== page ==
Blog Posts by Michael Clemmer

  • Flickr photo of the day: Smiling eyes

    (Photo: Victoria Rivas / Flickr)

    When Spanish photographer Victoria Rivas was visiting Yemen, she was asked by a small group of local women to “pretend” to make a photograph of them.

    Rivas wasn’t sure what was proper and made one quick exposure, capturing five beautiful pairs of eyes smiling from their hot burqas.

    Yemen’s constitution is founded on Sharia, old Egyptian laws and Napoleonic tradition, all of which are more about the rights of men than the rights of women. That said, in Yemen the wearing of the burqa, or niqab, is often a choice made from family tradition. When the Taliban were in power in Afghanistan, photographing women was banned and women, when in public, were forced to wear the burqa at all times.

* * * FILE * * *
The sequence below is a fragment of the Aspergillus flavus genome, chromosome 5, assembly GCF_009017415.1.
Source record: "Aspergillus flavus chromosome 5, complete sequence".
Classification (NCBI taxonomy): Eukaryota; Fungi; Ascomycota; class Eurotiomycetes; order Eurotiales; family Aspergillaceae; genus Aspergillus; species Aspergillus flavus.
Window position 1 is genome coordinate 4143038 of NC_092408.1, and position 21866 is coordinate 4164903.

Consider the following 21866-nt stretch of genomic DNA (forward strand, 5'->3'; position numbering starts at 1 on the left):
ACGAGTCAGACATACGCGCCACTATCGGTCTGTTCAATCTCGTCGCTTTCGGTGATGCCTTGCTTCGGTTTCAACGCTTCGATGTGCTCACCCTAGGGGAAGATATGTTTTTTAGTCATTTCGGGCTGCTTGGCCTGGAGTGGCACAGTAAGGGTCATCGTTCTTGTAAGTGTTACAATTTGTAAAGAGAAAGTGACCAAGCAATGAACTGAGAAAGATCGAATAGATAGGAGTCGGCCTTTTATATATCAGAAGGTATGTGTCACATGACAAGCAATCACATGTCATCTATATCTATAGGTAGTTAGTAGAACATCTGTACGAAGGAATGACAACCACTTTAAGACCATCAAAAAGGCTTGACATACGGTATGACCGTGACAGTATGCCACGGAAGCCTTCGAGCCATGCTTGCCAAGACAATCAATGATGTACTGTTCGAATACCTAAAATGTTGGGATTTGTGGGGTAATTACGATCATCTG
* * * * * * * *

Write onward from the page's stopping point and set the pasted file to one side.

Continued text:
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  • Flickr photo of the day: Here comes summer

    (Photo: Bradley Adkins / Flickr)

    To most of us, summer begins at Memorial Day, but the more meteorologically inclined say it begins on (or about) June 21, the date of the Summer Solstice. Quibbling aside, the heat is on and if you’re a kid in Charleston, S.C., and you’re hot because you’ve been totally enjoying yourself at Waterfront Park, you get in the fountain.

    Such joys belong to children. As we age we become reticent and hold ourselves back; true joyfulness and bliss become fragmented memories. Yet doesn’t the child within us long to run and play?

    Photo by Bradley Adkins.

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  • Flickr photo of the day: Border control

    (Photo: Alan Tsai / Flickr)

    When it comes to border control, China wrote the book.  Some time around 221 BC, Qin Shi Huang conquered several states along China’s border with Inner Mongolia. To get his newly minted Qin Dynasty off to a good start and to keep it safe from intruders, he ordered a wall built around it. It took years and cost tens of thousands, if not millions of lives, but that was a sacrifice he was willing to make.